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You’ll have noticed we’ve been banging on about sustainability a fair wack in the last couple of months. It’s not that it’s the only thing we’ve got to talk about – but we do think it’s pretty important and something we’ve been guilty of being a bit lax on for a little while. Hopefully, we’re half-way to fixing that so here’s the best summary of where we’re up to that we could muster up. 


Sustainability… before I continue, I should clarify, this isn’t going to be a preachy sermon about how we at Boutinot have been living in perfect balance with nature for the last 40 years, building straw huts, singing Kumbaya and joining hands to give thanks to Mother Earth. No, we have no high horse to clamber onto, even if we wanted to. Like most people, we’re still getting to grips with sustainability and our role in helping to save the planet.

So, where do Boutinot fit in?

In short, I guess what we can say for now is: “We’re on it” … 

Firstly, we have established a Boutinot ‘Green Team’, comprised of members of staff from across the business who meet monthly to come up with new ideas and assess the progress of things we have already begun to do. This covers all aspects of the business, including what we are doing with our own-production outposts around the world, what our agency suppliers are doing and, of course, what we in the UK are doing in and around our little home in Cheadle.

Some of these changes are big and challenging and necessarily take time, others are small and simple, and can happen immediately – nonetheless, all are steps in the right direction. There is also, it should be said, plenty of good stuff that we have been doing for years that will continue, we are simply renewing our focus and creating a means for our staff to be more involved in working toward a greater good. Our goals are based on the four pillars of sustainability – human, social, environmental and economic. Obviously we need to be a profitable business, so without the economic sustainability bit the other three pillars stand no chance of long-term success – conversely we also firmly believe that, in time, economic stability will not be possible if we cannot demonstrate constant improvement in the human, social and environmental areas. Increasingly it is what our customers and consumers expect, and rightly there will be more and more scrutiny of any claims made.

We do not want this to be a cynical ‘greenwashing’ exercise, this has to mean something more than ticking boxes and keeping up appearances. However, there are frankly too many passionate voices getting behind this in the business for that to be allowed to happen.

What about our suppliers?

The truth is that pretty much every one of our suppliers is looking at becoming as sustainable as possible, but if we printed all of their deeds so far here we’d have to chop down a good few trees extra, which wouldn’t seem in the spirit of things really. Therefore, we’ve highlighted a couple of our suppliers who particularly stand out for some of the amazing things they’ve achieved in the name of sustainability and safeguarding our industry for future generations.


Cave de Tain

Cave de Tain practise something they call Sustainable Development. This aims to balance economic performance with environmental and social impact to avoid compromising future generations.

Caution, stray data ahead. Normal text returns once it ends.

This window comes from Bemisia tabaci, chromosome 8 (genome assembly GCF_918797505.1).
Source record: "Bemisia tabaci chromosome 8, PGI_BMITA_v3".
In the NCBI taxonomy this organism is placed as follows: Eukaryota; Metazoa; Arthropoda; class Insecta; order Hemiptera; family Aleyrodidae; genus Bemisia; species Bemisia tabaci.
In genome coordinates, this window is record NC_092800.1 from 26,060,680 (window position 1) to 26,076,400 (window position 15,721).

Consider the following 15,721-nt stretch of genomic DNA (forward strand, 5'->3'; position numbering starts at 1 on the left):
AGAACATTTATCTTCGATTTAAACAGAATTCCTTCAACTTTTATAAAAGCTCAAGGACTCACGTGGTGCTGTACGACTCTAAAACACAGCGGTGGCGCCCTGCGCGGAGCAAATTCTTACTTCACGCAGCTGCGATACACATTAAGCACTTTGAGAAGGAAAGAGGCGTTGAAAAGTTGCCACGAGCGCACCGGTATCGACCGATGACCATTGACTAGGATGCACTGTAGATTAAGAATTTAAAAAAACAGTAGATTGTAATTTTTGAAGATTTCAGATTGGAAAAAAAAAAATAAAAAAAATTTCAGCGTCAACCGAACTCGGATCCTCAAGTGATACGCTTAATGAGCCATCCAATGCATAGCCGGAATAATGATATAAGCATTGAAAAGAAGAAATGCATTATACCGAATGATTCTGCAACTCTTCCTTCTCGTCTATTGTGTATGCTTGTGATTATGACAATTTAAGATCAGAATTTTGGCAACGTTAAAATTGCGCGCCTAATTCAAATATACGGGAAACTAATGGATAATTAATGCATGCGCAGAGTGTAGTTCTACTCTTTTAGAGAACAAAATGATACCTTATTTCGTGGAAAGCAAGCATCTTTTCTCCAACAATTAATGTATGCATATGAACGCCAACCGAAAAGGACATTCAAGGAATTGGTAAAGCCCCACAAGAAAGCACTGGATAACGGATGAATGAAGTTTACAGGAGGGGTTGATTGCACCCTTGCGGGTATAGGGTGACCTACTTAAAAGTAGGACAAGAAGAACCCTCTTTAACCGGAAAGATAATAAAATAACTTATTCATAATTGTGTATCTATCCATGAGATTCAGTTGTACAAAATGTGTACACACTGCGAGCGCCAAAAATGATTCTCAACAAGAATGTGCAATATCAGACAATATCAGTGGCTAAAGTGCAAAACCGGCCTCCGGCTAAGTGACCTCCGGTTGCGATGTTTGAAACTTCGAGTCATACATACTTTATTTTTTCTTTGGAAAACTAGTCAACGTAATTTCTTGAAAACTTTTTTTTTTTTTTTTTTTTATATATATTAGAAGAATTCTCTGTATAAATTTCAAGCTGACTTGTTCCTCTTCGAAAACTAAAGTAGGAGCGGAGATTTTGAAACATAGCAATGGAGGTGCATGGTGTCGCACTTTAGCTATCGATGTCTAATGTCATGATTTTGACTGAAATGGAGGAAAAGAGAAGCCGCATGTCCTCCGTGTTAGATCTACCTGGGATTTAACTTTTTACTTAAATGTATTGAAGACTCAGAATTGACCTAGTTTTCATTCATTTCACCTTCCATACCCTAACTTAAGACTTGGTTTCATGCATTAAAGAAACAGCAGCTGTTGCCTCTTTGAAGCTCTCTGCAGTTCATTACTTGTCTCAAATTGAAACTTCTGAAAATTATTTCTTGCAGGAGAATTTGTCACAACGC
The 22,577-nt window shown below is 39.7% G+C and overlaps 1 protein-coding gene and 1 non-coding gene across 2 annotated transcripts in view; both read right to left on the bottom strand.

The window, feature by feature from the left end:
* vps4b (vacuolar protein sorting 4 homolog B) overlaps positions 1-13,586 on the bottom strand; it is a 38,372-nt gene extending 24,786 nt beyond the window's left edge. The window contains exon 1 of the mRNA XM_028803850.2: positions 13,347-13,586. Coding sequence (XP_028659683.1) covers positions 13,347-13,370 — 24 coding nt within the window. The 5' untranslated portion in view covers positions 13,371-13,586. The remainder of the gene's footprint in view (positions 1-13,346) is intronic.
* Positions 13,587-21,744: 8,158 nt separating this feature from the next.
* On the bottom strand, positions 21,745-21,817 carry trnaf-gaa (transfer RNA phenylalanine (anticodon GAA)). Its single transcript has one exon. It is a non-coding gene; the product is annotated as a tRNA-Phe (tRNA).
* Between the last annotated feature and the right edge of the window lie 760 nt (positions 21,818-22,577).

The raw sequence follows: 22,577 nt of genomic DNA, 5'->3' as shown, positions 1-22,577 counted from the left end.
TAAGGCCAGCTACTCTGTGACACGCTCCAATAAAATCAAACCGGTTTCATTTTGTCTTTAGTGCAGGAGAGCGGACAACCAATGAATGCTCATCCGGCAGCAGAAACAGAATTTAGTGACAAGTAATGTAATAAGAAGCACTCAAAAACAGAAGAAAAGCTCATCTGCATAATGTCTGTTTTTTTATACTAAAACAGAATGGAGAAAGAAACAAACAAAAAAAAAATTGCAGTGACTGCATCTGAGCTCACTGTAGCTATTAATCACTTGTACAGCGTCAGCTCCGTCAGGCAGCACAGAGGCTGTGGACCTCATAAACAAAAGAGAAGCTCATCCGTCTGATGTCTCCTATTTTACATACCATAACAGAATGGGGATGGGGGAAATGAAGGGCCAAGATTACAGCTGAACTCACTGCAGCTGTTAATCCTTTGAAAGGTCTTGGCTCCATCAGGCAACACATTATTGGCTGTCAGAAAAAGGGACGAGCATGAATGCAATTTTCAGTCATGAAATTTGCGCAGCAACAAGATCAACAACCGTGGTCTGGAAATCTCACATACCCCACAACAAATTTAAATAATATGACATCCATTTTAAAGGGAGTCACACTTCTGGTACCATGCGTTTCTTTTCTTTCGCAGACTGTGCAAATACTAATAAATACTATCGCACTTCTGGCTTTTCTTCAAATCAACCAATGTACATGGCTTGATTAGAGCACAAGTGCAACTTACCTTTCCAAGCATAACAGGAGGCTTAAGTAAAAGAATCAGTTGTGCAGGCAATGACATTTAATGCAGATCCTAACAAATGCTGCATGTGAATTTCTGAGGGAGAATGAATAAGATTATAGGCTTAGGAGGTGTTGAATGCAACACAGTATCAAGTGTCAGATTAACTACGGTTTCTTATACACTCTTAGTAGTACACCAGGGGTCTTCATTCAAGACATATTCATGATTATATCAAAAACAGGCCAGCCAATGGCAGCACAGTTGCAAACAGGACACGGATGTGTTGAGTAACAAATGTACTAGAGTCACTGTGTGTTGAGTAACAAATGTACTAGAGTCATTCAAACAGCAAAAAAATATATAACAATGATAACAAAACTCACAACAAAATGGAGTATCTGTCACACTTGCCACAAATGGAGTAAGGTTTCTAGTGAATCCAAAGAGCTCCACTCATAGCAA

• Certified under Vignerons Developpement Durable (VDD) since 2009.
  • Created sulphite-free organic wines.
  • Installed beehives on the cellar roof to promote pollination.
  • Created ‘Collective River Contract’ with local partners to avoid pollution.
  • Use of grape marc methanisation to generate electricity.
  • Recycling 65-75% of their production waste each year.

Keith Tulloch

Keith Tulloch and his family made the monumental decision to become a carbon-neutral winery last year, after successive vintages of unprecedented temperatures and an alarming trend towards long-term changes in the annual cycle of grapevine growth. They feel these factors are a clear and present threat to agriculture in Australia.

  • Certified carbon neutral winery – the first in the Hunter Valley and only the second in Australia to be certified by the Australian Government.
  • Changing waste mix to maximise paper, cardboard, aluminium and plastic recycling.
  • Changing single-use plastics to biodegradable or recyclable alternatives.
  • Using only organic fertiliser.
  • Upgrading the wastewater system to recycle and return it to the parks and gardens.
  • Tracking and reporting sustainability metrics through the Australian Wine Research Institute’s ENTWINE program.
  • Purchase of a 65kw solar array, providing the vast majority of winery power needs.

Emiliana

Emiliana almost feels more like a nature reserve than a winery. Every step of the grape-growing and winemaking process are carefully considered to ensure a natural balance is maintained.

They believe that organic and biodynamic practices are the key to working in a sustainable way, particularly when it comes to the regeneration and care for the soils. They also believe that within the soils there is an opportunity to limit the emission of greenhouse gases; by constantly adding organic matter they are helping to stabilise carbon that otherwise would go into the atmosphere.

  • Began converting to organic vineyards in 1998, now 100%.
  • First South American winery to produce a biodynamic certified wine in 2006 – now 100%.
  • Produce a full annual Sustainability Report.
  • Run a Bio-Intensive Garden programme which is extended to 12 neighbouring vineyards.
  • Employee programme for production of alpaca and sheep’s wool as well as natural honey.
  • Plastic & glass recycling, composting organic waste and cover cropping.
  • Aiming for at least 10% of each estate achieving biodiversity.
  • Tracking CO2 emissions, electricity, gas and water consumption.